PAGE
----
Welcome to Outer Hebrides

An old joke perhaps, but one that hints at the slower pace of life you can expect to find in the Gaelic-speaking communities of the Western Isles, a place where the morning papers arrive in the afternoon and almost everything – in Lewis and Harris at least – closes down on Sunday.

The Western Isles, or Na h-Eileanan an Iar in Gaelic – also known as the Outer Hebrides – are a 130-mile-long string of islands lying off the northwest coast of Scotland. There are 119 islands in total, of which the five main inhabited islands are Lewis and Harris (two parts of a single island, although often described as if they are separate islands), North Uist, Benbecula, South Uist and Barra. The middle three (often referred to simply as ‘the Uists’) are connected by road-bearing causeways.

The ferry crossing from Ullapool or Uig to the Western Isles marks an important cultural divide – more than a third of Scotland’s registered crofts are in the Outer Hebrides, and no less than 60% of the population are Gaelic speakers. The rigours of life in the old island blackhouses are still within living memory.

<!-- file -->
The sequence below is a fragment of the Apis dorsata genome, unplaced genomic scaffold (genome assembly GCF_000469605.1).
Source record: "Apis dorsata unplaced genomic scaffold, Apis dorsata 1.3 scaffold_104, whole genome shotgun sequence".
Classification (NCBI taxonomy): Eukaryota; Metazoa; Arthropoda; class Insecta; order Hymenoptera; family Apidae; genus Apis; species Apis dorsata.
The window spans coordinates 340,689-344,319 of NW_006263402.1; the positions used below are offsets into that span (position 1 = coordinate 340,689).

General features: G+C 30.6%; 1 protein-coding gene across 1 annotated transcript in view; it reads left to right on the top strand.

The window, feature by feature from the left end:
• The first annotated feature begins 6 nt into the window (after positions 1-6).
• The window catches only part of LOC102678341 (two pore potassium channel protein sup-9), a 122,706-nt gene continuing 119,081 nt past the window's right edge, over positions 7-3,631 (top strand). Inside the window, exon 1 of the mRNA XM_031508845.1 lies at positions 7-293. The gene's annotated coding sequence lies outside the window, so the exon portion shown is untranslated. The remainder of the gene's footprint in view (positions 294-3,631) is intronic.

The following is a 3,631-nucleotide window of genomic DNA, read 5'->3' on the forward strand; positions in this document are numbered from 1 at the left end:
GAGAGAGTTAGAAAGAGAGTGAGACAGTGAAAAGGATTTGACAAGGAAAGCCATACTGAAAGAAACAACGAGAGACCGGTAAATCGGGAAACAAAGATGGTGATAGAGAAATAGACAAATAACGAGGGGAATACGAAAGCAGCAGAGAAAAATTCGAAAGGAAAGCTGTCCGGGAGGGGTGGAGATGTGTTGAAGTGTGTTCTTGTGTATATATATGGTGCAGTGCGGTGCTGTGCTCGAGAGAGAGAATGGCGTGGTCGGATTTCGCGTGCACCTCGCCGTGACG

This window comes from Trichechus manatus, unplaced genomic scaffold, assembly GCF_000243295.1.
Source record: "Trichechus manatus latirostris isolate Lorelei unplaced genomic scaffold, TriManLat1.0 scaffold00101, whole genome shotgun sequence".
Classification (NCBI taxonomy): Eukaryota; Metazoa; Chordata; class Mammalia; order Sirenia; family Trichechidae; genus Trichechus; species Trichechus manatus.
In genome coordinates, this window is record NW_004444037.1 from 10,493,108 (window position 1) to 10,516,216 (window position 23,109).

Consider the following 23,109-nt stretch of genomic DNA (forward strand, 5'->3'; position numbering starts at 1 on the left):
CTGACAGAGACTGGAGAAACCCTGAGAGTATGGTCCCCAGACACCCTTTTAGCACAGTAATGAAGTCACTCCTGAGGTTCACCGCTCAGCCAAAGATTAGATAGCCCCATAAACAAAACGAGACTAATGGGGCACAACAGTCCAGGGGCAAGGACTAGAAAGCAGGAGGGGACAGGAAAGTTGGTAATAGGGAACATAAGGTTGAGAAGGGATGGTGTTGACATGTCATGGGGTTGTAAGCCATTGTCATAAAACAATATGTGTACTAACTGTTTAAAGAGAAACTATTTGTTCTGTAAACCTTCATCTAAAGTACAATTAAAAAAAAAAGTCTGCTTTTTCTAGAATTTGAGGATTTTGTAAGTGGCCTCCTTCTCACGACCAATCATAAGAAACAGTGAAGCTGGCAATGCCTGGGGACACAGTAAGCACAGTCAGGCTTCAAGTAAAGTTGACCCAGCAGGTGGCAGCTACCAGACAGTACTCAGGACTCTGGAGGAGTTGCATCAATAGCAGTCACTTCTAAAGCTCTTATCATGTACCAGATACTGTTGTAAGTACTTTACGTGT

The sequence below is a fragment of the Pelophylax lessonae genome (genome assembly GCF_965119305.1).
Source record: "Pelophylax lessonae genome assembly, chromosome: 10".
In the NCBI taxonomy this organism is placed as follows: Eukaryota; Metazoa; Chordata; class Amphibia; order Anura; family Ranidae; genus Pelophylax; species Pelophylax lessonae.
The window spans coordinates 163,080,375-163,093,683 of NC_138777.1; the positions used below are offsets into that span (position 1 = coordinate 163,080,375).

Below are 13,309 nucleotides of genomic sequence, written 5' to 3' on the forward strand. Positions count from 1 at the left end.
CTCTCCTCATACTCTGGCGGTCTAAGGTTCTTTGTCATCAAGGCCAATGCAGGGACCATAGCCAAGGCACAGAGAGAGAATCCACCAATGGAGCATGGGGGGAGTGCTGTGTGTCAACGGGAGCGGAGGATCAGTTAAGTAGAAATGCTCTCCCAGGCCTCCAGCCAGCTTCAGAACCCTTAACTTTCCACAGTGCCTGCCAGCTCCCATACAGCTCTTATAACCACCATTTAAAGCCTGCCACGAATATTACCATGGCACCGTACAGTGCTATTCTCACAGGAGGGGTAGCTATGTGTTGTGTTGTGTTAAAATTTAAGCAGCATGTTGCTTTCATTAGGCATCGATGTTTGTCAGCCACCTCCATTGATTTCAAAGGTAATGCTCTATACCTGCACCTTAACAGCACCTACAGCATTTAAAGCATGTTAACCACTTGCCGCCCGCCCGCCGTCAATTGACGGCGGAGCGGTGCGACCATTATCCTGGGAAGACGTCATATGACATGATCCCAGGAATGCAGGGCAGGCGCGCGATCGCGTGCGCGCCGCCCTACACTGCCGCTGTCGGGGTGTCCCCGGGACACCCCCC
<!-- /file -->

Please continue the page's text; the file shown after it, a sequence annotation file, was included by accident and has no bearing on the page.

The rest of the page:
Religion still plays a prominent part in public and private life, especially in the Protestant north, where shops and pubs close their doors on Sunday and some accommodation providers prefer guests not to arrive or depart on the Sabbath. The Roman Catholic south is a little more relaxed about these things.

If your time is limited, head straight for the west coast of Lewis with its prehistoric sites, preserved blackhouses and beautiful beaches. As with Skye, the islands are dotted with arts and crafts studios – the tourist offices can provide a list.

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